10 Reasons Death Penalty Abolition is Coming

October 10, 2012


Today is the 10th World Day Against the Death Penalty, an annual October 10 event created by the World Coalition Against the Death Penalty of which Amnesty International is a founding member. Since that first World Day on Oct. 10, 2003, executions are on the wane both here in the U.S. and around the world.

Here are 10 reasons to celebrate 10 years of progress this World Day:

1. 97 Countries Have Abolished the Death Penalty
At the end of 2003, 80 countries had abolished the death penalty for all crimes. The number now stands at 97. Overall, more than two-thirds (140) of the world’s countries are now abolitionist in law or practice.

2. US Death Sentences at All-Time Low
Death sentences in the U.S. dropped to 78  in 2011, representing the lowest figure since the 1970s. Executions in the US have dropped by a third, and death sentences almost by half, in the last decade.

3. Five More US States Outlaw Death Penalty
Since 2003, five U.S. states – Connecticut, Illinois, New Jersey, New Mexico, New York – have abolished the death penalty in the past ten years. Now 17 states are abolitionist in law. And in less than a month, California will be voting on replacing its death penalty.

4. Less Countries in Africa & Middle East Executing
The number of countries executing and passing death sentences in the Middle East and North Africa has decreased. Africa is the continent with the highest number of abolitions over the past decade.

5. Mass Commutations & Pardons
There were mass commutations or pardons in several countries during the last ten years. All death sentences were commuted in the Philippines, Ghana, Tanzania, Cuba, Myanmar, and Sierra Leone.

6. No More Juvenile Executions in US
No juvenile offender has been executed in the U.S. since 2003. In March 2005, the U.S. Supreme Court ruled that the death penalty for people under 18 at the time of the crime was “cruel and unusual punishment”. The Roper v. Simmons decision spared the lives of over 70 child offenders on U.S. death rows.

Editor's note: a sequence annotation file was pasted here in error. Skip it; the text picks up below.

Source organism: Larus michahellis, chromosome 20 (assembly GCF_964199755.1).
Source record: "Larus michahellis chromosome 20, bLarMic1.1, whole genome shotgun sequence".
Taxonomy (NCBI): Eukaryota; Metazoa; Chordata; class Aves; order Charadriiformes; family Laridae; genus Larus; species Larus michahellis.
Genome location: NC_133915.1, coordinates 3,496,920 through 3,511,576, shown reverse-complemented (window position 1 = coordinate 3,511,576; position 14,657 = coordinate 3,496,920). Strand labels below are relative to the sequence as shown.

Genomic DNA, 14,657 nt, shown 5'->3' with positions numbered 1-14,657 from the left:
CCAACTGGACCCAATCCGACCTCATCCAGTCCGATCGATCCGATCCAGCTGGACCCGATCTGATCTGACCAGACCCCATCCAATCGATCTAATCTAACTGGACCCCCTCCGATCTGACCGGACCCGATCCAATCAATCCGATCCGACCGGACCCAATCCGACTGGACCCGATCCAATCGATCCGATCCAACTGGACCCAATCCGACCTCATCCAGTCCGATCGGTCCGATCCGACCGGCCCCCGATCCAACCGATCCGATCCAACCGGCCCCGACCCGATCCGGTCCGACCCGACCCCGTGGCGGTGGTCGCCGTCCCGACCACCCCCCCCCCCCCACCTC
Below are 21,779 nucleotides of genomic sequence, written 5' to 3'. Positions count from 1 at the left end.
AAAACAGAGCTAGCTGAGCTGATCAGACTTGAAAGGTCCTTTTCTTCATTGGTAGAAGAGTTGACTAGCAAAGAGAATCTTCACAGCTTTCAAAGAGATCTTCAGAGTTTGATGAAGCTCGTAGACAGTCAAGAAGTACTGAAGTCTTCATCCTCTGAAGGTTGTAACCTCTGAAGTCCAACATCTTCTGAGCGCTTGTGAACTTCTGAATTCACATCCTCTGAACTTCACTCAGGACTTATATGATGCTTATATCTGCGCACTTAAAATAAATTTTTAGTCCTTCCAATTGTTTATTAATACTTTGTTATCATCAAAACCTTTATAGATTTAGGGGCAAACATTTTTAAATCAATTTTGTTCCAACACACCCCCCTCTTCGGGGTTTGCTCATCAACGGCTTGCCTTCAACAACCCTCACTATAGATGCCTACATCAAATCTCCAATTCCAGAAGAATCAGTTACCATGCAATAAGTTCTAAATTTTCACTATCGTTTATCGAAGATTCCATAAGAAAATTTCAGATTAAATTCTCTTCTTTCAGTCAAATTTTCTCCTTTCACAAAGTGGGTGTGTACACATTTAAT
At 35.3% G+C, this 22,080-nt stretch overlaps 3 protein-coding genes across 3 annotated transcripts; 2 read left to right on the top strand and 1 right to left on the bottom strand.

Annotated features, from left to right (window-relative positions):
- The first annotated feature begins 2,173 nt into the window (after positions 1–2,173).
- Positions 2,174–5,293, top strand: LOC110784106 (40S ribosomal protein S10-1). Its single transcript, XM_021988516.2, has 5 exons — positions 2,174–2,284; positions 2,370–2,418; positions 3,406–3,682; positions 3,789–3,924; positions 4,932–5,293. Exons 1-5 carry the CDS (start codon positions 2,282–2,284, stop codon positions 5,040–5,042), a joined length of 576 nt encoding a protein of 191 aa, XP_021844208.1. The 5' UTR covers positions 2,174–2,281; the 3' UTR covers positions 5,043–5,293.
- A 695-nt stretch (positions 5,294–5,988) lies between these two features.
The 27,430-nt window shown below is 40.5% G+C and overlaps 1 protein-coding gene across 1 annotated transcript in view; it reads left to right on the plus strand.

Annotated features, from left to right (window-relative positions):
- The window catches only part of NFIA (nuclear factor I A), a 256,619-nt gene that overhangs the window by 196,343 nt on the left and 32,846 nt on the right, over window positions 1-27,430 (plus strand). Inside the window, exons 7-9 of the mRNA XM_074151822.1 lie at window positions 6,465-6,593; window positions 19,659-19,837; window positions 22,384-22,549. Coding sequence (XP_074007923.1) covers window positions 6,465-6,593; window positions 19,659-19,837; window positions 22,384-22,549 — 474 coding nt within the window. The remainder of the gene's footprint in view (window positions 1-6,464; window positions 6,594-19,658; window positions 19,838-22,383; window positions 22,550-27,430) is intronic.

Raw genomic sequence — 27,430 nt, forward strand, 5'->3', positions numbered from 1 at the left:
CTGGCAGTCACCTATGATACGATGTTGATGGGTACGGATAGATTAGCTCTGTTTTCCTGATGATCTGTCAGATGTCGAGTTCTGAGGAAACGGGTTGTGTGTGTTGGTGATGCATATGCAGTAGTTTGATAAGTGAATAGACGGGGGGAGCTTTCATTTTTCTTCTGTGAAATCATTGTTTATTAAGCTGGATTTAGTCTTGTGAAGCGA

7. Declines for Two Big Executioners
Internationally, the number of countries known to have carried out executions has declined. And a significant decrease in the implementing of death sentences has been recorded in countries with previously high execution rates such as Egypt and Singapore. Singapore has in fact announce a moratorium on executions.

8. UN Passes 3 Resolutions for Global Moratorium
The UN General Assembly (UNGA) has adopted three resolutions calling for a moratorium on executions with a view to abolishing the death penalty. The adoption of these resolutions has put abolition squarely on the global agenda.

9. Power of the People
Several times in recent years widespread and very vocal opposition to the death penalty has emerged around executions in cases that showed the inherent cruelty and failure of the death penalty. In Iran, Gambia, and the USA, executions have provoked intense regional and international public opposition and protests.

10. Victims’ Families Are Speaking Out
Family members of murder victims who actively oppose the death penalty have become a stronger voice. For example, the family of Chong Hoon Mah, a South Korean immigrant to the U.S. who was shot and killed by Johnnie Baston in 1994 in Ohio, opposed the death penalty in his case because of their belief that it was incompatible with their respect for human life. In another U.S. case, Rais Bhuiyan, who survived being shot by Mark Stroman in 2001 in one of a series of racist violent crimes committed in reaction to the 9/11 attacks, campaigned against Stroman’s execution in Texas. More recently, the widow of a man killed by Terrance Williams in Pennsylvania continues to oppose the execution of her husband’s killer.

Public opinion on the death penalty has shifted dramatically over the last ten years, as more voices, like victim’s family members, have come out against it.

The trends are clear. Abolition is coming.